Bed Ridged for Garlic Planting

Bed Ridged for Garlic Planting

After I ridged up the bed, I planted the garlic. It likes to grow up high on the top of the ridge and I can use the rest of the bed, the slopes and the trough bottoms, to plant lettuces and other greens in the spring.

Garlic Seed Covered with Straw

Garlic Seed Covered with Straw

The garlic was planted along the ridges, six inches apart. I put the softneck seed in the middle row. After the cloves were planted I covered the bed using two small straw bales, fluffed up to be as loose as possible.

We can report excellent results with this method. Every year we supply ourselves with a lot of garlic. The softneck variety are supposed to be better keepers than the hardnecks which we’ve grown for many years, so we’ll see if we can develop a good Wisconsin strain from our southern bred seed.

Garlic Growing Redux

Sunday, November 6th, 2011

I took advantage of a dry day between the rains to get my garlic planted.  I’ve been using a method Geoff taught me years ago that works particularity well with raised beds.  I’ve posted the method several times before, but it’s worth repeating as it works so well.

I form a loose worked-up bed into three ridges (or two troughs) using a steel rake.  This year, before I planted the garlic cloves, I liberally dusted the entire bed with cilantro and anise hyssop seeds that I had saved.  I’m hoping to have an early harvest of cilantro and if the hyssop takes off, I’ll move some of it to other areas of the garden to use as an herb and as a pollinating insect attractor.  I really like anise hyssop, but I never seem to have enough of it, so I’m hoping this will work.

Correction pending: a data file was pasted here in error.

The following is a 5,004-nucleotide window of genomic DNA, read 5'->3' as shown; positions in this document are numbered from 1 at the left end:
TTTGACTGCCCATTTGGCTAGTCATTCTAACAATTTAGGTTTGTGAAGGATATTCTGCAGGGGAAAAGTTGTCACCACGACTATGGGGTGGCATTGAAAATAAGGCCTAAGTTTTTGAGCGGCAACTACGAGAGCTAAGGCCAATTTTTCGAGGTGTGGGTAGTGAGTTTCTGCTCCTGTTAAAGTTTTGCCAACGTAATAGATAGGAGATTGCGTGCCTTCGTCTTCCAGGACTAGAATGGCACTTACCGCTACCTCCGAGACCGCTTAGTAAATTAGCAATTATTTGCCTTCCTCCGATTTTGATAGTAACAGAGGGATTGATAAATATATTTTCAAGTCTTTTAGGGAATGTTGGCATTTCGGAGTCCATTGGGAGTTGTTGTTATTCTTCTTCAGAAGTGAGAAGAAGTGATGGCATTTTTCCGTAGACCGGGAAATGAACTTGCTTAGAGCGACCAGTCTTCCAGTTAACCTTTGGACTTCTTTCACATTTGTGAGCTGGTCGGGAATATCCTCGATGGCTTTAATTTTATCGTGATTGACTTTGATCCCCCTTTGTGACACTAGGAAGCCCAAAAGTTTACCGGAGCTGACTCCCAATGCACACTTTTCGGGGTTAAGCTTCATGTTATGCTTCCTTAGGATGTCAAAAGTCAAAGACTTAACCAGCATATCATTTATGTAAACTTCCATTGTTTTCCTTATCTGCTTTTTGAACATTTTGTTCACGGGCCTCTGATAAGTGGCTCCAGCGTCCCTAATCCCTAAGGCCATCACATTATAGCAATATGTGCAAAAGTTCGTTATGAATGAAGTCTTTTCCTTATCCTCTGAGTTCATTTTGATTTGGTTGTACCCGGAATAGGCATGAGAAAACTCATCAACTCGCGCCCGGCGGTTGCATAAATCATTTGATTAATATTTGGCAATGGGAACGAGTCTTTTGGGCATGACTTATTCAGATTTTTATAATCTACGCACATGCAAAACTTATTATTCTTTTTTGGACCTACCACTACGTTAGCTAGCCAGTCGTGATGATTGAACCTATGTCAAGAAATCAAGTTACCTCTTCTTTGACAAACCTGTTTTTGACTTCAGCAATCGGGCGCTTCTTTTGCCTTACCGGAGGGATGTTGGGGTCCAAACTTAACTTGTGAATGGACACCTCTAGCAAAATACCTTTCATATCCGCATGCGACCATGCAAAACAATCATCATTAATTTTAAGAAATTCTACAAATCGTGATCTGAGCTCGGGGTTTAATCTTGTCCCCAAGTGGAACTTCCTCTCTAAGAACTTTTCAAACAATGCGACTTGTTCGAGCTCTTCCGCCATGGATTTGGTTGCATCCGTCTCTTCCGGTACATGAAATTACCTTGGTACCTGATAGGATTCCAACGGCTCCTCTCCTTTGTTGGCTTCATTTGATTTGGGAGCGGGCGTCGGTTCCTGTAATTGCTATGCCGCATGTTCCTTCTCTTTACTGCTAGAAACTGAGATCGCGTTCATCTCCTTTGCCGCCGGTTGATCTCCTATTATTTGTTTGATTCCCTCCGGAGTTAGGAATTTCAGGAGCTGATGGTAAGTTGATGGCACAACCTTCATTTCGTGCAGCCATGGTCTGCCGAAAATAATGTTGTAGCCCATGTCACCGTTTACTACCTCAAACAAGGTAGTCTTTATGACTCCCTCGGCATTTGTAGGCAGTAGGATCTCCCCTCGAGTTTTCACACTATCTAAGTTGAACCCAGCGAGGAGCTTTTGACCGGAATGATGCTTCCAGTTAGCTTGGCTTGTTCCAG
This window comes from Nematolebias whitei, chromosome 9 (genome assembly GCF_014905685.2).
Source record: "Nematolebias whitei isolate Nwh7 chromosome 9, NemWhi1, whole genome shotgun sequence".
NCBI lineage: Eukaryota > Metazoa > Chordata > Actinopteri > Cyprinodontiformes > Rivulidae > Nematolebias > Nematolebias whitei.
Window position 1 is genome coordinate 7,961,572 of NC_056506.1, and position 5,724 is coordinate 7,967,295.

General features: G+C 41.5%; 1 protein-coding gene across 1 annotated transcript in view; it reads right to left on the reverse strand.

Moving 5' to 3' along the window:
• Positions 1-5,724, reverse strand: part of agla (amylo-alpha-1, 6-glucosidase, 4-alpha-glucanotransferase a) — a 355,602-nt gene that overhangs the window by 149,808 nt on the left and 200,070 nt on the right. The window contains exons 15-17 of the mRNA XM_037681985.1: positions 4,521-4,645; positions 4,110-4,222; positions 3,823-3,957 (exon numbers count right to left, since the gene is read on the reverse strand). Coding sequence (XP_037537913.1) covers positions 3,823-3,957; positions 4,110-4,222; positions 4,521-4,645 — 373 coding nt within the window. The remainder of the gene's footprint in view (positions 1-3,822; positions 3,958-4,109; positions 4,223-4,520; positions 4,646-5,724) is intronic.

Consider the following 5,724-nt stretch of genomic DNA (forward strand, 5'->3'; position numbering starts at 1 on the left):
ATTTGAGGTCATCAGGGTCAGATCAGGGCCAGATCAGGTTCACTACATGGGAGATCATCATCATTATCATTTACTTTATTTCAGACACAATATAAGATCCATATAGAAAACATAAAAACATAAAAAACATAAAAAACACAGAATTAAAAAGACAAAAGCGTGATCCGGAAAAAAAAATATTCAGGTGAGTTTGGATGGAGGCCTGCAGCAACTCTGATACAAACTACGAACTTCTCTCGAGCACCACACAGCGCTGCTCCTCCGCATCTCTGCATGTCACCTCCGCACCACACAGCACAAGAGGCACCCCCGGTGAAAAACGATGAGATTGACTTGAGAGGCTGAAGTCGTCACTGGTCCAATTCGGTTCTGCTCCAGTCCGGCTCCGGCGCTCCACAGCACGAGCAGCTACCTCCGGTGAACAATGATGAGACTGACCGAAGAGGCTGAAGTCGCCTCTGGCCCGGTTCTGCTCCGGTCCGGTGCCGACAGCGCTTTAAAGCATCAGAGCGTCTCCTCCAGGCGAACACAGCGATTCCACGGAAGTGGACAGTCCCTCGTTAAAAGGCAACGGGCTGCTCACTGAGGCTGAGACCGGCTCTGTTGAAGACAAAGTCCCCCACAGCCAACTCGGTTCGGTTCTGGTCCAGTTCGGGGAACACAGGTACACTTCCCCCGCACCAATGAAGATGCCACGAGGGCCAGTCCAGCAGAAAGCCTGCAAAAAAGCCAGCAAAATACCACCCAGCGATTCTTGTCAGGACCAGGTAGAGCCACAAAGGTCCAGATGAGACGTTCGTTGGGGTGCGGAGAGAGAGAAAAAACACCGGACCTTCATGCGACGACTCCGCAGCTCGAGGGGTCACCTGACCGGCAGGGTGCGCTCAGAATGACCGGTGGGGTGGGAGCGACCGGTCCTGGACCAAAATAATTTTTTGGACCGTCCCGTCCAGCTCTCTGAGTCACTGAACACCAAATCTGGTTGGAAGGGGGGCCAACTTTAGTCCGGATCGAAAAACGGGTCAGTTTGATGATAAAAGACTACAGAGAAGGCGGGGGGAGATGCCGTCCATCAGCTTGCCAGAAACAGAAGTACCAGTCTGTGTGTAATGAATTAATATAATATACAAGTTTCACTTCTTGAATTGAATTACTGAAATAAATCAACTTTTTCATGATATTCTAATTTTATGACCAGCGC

I’ll also seed and transplant spinach, lettuce and other greens into the bed in the spring, after I pull away the straw from the sprouted garlic.  Interplanting the garlic with greens pays off.  I get more production out of the bed and the greens seem to do well in the shade of the garlic flags.

I kneel on a plywood board to keep my knees from damaging the soft edges of the bed.  The garlic is planted  into the top of the ridges.  I push the cloves into the soil until they are just covered.  To plant the garlic neatly, I set down one row of plant markers on six inch centers.  I eyeball the planting for the two rows across from the markers, and the last row is planted alongside each marker.  A yardstick would work just as well, but this is an easy approach to getting the spacing just right.

I covered the bed with two small square bales of straw, using the small CobraHead tool to rip apart the sheaves and to fluff up the straw, thus making it as insulating as possible.  I then raked up and tamped down the straw with a small adjustable aluminum rake so the straw wouldn’t blow away in the gusty winds.  We’re looking forward to another good garlic harvest next July.

If you haven’t planted garlic yet, it’s not too late. You can also plant early in the spring, but your yield will not be as good in terms of bulb size.